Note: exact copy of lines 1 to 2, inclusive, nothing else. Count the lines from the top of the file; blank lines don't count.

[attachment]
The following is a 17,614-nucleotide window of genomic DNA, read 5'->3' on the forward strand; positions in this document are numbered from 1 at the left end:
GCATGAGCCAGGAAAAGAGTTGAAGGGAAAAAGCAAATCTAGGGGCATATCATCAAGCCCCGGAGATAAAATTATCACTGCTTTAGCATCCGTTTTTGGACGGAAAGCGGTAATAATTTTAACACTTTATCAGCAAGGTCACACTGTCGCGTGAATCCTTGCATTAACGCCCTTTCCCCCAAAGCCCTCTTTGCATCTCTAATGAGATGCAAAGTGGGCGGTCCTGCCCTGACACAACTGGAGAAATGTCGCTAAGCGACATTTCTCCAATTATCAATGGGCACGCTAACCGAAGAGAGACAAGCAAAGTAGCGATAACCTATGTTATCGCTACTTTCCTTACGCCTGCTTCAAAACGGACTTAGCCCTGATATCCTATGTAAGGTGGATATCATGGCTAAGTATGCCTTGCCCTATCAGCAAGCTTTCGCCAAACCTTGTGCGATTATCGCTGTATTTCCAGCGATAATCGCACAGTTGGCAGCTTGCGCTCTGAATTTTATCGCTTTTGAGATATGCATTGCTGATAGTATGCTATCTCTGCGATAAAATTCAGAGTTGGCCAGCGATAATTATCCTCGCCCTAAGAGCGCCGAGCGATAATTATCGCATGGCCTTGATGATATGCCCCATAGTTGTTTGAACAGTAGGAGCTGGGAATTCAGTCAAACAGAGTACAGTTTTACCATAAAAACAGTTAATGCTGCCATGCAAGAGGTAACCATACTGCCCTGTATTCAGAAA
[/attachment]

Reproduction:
The following is a 17,614-nucleotide window of genomic DNA, read 5'->3' on the forward strand; positions in this document are numbered from 1 at the left end:
GCATGAGCCAGGAAAAGAGTTGAAGGGAAAAAGCAAATCTAGGGGCATATCATCAAGCCCCGGAGATAAAATTATCACTGCTTTAGCATCCGTTTTTGGACGGAAAGCGGTAATAATTTTAACACTTTATCAGCAAGGTCACACTGTCGCGTGAATCCTTGCATTAACGCCCTTTCCCCCAAAGCCCTCTTTGCATCTCTAATGAGATGCAAAGTGGGCGGTCCTGCCCTGACACAACTGGAGAAATGTCGCTAAGCGACATTTCTCCAATTATCAATGGGCACGCTAACCGAAGAGAGACAAGCAAAGTAGCGATAACCTATGTTATCGCTACTTTCCTTACGCCTGCTTCAAAACGGACTTAGCCCTGATATCCTATGTAAGGTGGATATCATGGCTAAGTATGCCTTGCCCTATCAGCAAGCTTTCGCCAAACCTTGTGCGATTATCGCTGTATTTCCAGCGATAATCGCACAGTTGGCAGCTTGCGCTCTGAATTTTATCGCTTTTGAGATATGCATTGCTGATAGTATGCTATCTCTGCGATAAAATTCAGAGTTGGCCAGCGATAATTATCCTCGCCCTAAGAGCGCCGAGCGATAATTATCGCATGGCCTTGATGATATGCCCCATAGTTGTTTGAACAGTAGGAGCTGGGAATTCAGTCAAACAGAGTACAGTTTTACCATAAAAACAGTTAATGCTGCCATGCAAGAGGTAACCATACTGCCCTGTATTCAGAAA